British Columbia declared a province-wide state of emergency Wednesday as Canada's military joined firefighters in trying to douse 556 wildfires burning across the craggy region. The province's public safety minister, Mike Farnworth, said the measure -- which allows for officials to take "every action necessary" to protect the public -- would be in effect for 14 days. "Public safety is always our first priority and, as wildfire activity is expected to increase, this is a progressive step in our wildfire response to make sure British Columbia has access to any and all resources necessary," Farnworth said in a statement.
Mexico, Aug. 15 (Notimex).- With the participation of scientists from Brazil, Uruguay, Chile, Argentina and Mexico, the symposium "The challenge of neurosciences in Latin America" will be held, with the purpose of disseminating the advances that the research has had in this area. The event is organized by the Center for Research and Advanced Studies (Cinvestav, for its acronym in Spanish) and the Latin American Regional Committee of the International Brain Research Organization (IBRO-LARC). In a statement, the Cinvestav reported that this meeting aims to "analyze the understanding gap between society and governments with neuroscientists, as well as the relevance of their research mainly in countries with emerging economies." The meeting will be held next Friday, August 17, and the general public can attend with previous registration on the website https://desafioneurocienciaslatinoamerica.eventbrite.com.ar Luisa Rocha Arrieta, researcher at the Department of Pharmacobiology of the center, explained that this meeting will expose the need to project their research to solve health problems, as well as to discuss the distance between the neurosciences, governments and supports designated to science. The event is divided into two sessions, the first of them will address the importance of basic science in solving health problems. They will present cutting-edge topics such as the use of stem cells for the repair of the nervous system, or the effective use of new drugs for diseases such as Parkinson, among others. The second session will focus on the importance of science policy and neurosciences in Latin America. "What we consider to be a point in common throughout Latin America, is the need to educate politicians and the population in general, since we believe that as the relevance of doing studies in neurosciences becomes known and disseminated, it will be understood why a drug study can save or improve the quality of a patient´s life,” said the Cinvestav specialist through a statement from the institution. She explained that at a Latin American level, Uruguay may be one of the most advanced countries in this area "for example, they have studies on how to apply marihuana derivatives in different disorders, the government's support is reflected in the quality of their research. NTX/MSG/BBF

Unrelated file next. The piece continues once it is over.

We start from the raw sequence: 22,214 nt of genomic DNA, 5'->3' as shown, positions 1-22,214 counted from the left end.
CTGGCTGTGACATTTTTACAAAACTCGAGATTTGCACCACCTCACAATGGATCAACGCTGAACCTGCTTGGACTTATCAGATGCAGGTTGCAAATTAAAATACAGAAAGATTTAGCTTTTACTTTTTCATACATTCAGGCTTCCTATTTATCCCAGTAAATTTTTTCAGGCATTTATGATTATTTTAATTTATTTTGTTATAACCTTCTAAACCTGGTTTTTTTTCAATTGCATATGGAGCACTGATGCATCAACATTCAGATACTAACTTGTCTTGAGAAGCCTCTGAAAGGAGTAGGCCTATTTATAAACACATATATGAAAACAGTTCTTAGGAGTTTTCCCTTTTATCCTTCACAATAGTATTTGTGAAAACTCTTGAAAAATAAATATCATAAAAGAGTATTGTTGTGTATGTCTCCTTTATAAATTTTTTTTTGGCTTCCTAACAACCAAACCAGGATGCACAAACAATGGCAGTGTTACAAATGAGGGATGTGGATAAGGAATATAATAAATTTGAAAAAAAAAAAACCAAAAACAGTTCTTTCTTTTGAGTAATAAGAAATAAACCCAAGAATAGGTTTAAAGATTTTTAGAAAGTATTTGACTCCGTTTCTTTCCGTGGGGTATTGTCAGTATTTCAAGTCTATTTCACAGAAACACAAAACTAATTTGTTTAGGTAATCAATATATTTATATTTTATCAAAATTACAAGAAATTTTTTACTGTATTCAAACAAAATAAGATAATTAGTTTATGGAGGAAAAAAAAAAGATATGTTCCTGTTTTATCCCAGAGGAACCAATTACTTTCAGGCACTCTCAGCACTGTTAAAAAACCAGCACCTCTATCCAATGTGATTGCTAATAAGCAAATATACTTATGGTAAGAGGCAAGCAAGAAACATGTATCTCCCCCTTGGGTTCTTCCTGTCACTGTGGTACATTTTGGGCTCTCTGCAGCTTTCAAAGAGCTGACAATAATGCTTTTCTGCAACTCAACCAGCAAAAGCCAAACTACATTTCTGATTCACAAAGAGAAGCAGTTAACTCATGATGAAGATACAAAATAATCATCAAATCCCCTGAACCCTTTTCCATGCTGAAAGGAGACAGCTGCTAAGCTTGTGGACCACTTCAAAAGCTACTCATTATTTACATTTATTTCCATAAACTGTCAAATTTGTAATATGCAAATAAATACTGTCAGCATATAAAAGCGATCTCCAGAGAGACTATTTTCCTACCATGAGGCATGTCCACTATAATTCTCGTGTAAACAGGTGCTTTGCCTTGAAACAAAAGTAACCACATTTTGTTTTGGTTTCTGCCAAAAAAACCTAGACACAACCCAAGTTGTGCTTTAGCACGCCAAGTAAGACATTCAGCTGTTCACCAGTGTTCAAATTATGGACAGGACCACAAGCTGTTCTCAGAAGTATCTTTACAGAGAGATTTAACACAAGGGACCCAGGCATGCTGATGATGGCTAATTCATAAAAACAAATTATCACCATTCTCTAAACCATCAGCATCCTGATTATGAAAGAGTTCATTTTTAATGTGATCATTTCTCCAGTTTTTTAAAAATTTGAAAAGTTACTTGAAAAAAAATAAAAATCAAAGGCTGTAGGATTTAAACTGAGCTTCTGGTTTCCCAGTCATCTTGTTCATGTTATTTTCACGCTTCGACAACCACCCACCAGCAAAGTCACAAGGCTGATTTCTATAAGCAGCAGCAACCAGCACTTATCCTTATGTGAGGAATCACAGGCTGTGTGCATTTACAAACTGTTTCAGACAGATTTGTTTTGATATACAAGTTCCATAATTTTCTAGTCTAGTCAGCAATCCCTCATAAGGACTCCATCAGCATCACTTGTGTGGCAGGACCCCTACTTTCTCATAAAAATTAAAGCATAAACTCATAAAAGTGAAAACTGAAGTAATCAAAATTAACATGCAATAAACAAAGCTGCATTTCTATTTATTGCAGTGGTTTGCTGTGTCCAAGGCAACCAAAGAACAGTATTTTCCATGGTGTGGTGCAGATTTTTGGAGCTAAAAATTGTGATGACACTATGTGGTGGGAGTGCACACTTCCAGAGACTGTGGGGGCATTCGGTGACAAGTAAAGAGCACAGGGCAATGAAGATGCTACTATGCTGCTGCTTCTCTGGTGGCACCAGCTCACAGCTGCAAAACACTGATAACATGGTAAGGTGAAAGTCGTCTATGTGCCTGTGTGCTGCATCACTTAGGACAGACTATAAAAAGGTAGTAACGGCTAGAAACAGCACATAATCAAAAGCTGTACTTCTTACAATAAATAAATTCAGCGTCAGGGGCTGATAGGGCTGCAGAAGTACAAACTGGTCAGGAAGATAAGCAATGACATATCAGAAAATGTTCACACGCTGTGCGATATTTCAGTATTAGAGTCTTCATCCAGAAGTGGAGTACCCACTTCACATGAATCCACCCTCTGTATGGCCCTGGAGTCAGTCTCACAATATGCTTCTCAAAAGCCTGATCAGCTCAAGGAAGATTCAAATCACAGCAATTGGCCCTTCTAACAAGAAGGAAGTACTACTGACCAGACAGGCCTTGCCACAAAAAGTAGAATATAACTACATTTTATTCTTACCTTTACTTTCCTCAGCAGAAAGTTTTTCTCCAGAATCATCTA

White House press secretary Sarah Sanders began her briefing on Wednesday by reading a statement from President Trump announcing his decision to revoke the security clearance of former CIA Director John Brennan, a prominent critic of the current administration. The statement went on to list other current and former officials whose clearances would be under review.
In Carrie Goldberg’s career as a victims’ rights lawyer, she goes after four different kinds of offenders: “A******s, psychos, pervs and trolls.” An accomplished attorney who has most recently won a $950,000 sexual assault case involving a teen girl in Brooklyn and is currently representing one of the plaintiffs in the Harvey Weinstein case, Goldberg and her firm specialize in sexual assault and sexual privacy violations, including revenge porn, sextortion and other forms of online abuse. Defined as the distribution of sexually explicit images of a person without that person’s consent, revenge porn is a form of abuse that affects approximately 1 in 8 adults — most of them women. Sextortion takes it one step further: “[It’s] when somebody is being blackmailed, and usually their intimate images or videos are used as leverage to get somebody to do more things,” said Goldberg.
It’s an increasingly common sight in Roraima, Brazil’s poorest and smallest state, which is situated in the Amazon and shares a border with Venezuela. As humanitarian, economic, and political crises have intensified across their country, tens of thousands of Venezuelans have crossed into Brazil seeking medical attention, food, and opportunity. “Things in Venezuela have changed,” says Jesús Quispe, a former member of Venezuela’s armed forces, as he lines up for the bare-bones breakfast.